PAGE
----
5 Reasons to Be Thankful for Conflict

Sometimes when I’m in the studio, I forget how many people are watching. Several months ago, I was on ESPN analyzing the SEC when one of the other analysts made a comment about my wife, Kirsten. You can Google it if you want specifics, but it created a conflict on live television. When we had an opportunity, we talked about what happened. He apologized, and we were ready to move on. I had no idea it would go viral. Kirsten wasn’t watching but immediately started to get notifications.

The whole incident was a reminder that conflict is inevitable. Whether in public, at work, or at home, someone will do or say something that will cause conflict—which is why we need to sharpen our conflict resolution skills. While most of us dislike it, conflict can actually help us in a number of ways. Rather than avoiding it, we should embrace it. Here are 5 reasons to be thankful for conflict.

1. It reminds us there are consequences for our words and actions.

Conflict is a great reminder that our words and actions have an impact. They easily can cause pain and disconnection. If nobody confronts us when we wrong someone, we continue to be reckless with people’s hearts and feelings. Conflict propels us to think more deeply before we act.

2. It teaches us how to live in peace with others.

The key to a great life is having healthy relationships, which is why conflict resolution skills are so important. Conflict shows us when we overstep, when we are selfish, and when we lack empathy. Conflict confronts our mistakes and attitudes that need to change. As we work on them and grow in maturity, it gives us a greater ability to live in peace with one another.

3. It teaches us how to resolve relational problems.

Relationships not only make life full, but they also help us grow. This is especially true of deeper and long-lasting friendships. When we learn to handle conflict well, it helps us grow closer to people. Conflict teaches us how to work through relational problems, making those long-standing friendships possible.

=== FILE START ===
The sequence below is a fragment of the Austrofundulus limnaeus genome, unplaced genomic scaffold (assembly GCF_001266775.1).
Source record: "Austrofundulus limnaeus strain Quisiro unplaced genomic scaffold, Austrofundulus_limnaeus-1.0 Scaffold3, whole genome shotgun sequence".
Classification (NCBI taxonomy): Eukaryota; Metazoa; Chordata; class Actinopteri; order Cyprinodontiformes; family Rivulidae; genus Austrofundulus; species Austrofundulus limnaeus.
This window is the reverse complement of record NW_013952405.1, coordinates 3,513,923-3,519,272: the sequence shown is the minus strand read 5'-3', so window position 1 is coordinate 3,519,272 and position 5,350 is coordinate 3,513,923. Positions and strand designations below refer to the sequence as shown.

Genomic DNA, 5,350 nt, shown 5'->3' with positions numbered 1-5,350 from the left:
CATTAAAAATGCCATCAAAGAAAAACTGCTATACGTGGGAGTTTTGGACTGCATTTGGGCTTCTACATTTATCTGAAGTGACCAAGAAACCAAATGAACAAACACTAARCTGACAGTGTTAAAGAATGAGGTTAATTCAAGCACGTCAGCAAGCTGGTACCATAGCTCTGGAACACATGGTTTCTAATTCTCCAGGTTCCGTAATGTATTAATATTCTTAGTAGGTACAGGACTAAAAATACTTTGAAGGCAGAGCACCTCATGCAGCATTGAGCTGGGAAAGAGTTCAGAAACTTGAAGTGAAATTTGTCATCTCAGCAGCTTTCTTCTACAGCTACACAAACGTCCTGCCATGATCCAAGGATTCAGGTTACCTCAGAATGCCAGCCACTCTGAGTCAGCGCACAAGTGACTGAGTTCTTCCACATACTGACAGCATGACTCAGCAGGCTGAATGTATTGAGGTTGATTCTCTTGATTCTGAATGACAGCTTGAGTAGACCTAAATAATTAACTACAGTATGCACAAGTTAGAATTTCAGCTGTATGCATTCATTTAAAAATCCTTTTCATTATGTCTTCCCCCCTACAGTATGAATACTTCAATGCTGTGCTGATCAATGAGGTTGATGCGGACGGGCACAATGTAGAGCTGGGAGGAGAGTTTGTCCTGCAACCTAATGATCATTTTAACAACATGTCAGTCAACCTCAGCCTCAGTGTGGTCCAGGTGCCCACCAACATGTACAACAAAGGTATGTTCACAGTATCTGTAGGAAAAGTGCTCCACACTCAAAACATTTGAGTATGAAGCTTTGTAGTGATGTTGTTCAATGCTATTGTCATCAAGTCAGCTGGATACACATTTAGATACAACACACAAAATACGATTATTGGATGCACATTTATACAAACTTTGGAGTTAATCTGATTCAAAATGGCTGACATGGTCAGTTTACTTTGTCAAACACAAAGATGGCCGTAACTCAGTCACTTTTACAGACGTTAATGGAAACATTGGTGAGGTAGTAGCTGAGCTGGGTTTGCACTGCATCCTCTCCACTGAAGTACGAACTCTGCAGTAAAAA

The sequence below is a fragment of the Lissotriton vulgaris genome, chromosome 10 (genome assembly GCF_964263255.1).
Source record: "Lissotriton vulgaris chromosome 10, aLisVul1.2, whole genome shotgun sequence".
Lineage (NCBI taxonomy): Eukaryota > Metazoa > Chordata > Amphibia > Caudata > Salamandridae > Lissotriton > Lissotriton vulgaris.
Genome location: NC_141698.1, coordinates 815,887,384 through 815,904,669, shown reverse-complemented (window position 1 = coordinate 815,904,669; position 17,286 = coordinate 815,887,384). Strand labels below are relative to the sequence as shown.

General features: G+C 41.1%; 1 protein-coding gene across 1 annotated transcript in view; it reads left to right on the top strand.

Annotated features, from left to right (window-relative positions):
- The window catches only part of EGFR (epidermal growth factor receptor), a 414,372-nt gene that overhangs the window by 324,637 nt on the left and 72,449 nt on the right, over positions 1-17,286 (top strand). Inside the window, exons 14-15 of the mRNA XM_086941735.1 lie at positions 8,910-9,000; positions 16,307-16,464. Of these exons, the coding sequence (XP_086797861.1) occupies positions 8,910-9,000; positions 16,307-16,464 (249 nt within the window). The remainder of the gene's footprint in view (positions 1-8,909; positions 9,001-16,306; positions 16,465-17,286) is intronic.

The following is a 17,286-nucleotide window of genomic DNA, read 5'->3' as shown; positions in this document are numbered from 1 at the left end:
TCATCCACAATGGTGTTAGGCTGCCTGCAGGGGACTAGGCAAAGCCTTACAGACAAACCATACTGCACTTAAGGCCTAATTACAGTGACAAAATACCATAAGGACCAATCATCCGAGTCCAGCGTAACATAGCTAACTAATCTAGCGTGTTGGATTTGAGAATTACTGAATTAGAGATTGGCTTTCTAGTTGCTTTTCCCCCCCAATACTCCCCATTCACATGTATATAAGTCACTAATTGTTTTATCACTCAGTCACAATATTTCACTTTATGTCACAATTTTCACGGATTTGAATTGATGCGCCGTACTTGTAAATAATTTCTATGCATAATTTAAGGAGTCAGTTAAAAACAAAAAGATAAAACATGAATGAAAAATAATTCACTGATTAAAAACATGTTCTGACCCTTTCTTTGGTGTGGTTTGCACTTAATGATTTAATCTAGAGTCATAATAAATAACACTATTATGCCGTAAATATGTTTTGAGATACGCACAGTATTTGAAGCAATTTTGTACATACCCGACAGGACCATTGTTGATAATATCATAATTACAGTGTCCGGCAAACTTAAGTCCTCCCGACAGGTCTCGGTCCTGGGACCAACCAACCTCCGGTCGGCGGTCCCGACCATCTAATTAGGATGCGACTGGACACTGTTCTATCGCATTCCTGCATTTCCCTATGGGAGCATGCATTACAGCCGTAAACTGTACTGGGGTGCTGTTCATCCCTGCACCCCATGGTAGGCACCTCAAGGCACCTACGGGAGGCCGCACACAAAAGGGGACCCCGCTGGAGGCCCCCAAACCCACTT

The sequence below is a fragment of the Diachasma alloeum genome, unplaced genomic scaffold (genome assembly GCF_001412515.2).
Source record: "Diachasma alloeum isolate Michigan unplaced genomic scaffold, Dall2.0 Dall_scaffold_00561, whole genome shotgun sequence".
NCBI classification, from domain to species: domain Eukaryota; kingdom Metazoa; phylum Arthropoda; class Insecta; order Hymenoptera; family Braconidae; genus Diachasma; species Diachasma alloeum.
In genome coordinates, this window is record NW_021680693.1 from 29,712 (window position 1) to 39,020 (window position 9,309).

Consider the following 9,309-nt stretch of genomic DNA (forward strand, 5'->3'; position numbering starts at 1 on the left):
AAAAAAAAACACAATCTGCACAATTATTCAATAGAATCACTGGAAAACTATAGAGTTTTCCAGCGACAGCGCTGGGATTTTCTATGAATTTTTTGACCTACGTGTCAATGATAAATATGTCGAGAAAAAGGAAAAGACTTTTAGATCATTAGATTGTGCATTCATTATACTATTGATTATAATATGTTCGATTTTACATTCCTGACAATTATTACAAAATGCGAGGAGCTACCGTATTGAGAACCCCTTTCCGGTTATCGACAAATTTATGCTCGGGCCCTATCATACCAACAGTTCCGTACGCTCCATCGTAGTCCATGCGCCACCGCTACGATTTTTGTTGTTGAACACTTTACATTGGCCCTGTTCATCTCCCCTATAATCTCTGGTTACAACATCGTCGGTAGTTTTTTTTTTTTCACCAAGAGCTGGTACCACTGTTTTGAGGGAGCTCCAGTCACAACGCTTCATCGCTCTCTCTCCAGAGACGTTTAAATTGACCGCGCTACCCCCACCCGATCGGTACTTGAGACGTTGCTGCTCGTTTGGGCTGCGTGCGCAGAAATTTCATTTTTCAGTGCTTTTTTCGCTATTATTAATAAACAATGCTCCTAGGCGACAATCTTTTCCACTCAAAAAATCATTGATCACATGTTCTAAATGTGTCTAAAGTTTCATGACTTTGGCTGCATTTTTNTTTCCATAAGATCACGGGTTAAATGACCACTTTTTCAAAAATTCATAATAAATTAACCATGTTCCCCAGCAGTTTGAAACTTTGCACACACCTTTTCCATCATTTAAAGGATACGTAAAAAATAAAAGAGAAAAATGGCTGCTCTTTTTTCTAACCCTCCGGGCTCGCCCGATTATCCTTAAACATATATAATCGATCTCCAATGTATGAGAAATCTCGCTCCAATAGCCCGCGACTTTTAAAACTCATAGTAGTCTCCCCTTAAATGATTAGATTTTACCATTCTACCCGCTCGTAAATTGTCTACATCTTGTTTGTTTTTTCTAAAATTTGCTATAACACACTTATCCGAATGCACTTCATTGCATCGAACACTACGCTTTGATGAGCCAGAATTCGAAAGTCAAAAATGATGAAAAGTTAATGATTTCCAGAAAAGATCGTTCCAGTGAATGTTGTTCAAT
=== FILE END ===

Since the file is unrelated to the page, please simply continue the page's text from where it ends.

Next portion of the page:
4. It teaches us how to admit our wrongs and apologize.

We can’t ignore a wrong. We have to deal with it, especially when we are the ones who have done it. Taking responsibility for our errors sharpens us. It molds us into people who have integrity and character.

5. It’s an opportunity to be an example to our kids.

Since conflict is all around us, when we have it, it’s a great opportunity to show our kids how to navigate it. Much of the world handles conflict with aggression, defensiveness, and vindictiveness. In our house, two things we focus on quite a bit are forgiveness and reconciliation. Forgiveness doesn’t absolve guilt or free us from consequences, but it does give us freedom and ability to heal. We can talk about it with our kids as much as possible, but nothing drives the point home better than showing it to them.

Sound off: What are some other reasons to be thankful for conflict?

Huddle up with your kids and ask, “How do you feel when you have conflict with someone?”